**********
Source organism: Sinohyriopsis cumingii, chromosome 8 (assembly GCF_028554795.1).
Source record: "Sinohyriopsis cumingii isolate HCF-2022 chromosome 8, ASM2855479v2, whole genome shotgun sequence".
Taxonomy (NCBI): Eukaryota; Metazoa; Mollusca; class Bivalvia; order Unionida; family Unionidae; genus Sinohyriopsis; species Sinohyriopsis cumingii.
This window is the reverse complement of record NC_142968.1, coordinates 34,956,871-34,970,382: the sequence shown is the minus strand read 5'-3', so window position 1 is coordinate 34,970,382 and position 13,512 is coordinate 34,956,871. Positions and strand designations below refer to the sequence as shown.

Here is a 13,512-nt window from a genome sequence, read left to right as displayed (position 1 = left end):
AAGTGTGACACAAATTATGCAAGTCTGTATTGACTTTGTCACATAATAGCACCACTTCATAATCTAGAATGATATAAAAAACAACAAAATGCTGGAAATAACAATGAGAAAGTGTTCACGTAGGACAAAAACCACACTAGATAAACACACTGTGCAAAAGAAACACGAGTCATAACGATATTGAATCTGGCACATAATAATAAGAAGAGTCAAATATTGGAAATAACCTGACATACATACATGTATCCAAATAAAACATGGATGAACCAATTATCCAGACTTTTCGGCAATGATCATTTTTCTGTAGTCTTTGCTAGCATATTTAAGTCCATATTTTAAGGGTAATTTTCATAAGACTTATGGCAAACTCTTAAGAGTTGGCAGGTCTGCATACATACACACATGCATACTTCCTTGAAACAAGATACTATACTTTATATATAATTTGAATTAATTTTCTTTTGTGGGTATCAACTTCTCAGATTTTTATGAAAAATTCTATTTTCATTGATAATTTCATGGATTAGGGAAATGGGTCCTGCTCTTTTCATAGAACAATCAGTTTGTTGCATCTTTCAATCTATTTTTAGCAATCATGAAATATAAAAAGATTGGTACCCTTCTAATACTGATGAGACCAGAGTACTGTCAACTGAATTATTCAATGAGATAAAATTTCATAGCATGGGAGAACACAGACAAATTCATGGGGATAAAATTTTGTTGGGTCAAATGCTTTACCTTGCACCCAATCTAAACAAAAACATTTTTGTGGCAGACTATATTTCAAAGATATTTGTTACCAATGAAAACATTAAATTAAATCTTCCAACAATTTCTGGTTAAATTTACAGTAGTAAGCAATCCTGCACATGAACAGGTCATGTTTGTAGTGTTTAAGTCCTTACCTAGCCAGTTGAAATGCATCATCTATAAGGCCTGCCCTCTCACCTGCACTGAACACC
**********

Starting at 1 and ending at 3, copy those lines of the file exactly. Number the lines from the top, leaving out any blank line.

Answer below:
Source organism: Sinohyriopsis cumingii, chromosome 8 (assembly GCF_028554795.1).
Source record: "Sinohyriopsis cumingii isolate HCF-2022 chromosome 8, ASM2855479v2, whole genome shotgun sequence".
Taxonomy (NCBI): Eukaryota; Metazoa; Mollusca; class Bivalvia; order Unionida; family Unionidae; genus Sinohyriopsis; species Sinohyriopsis cumingii.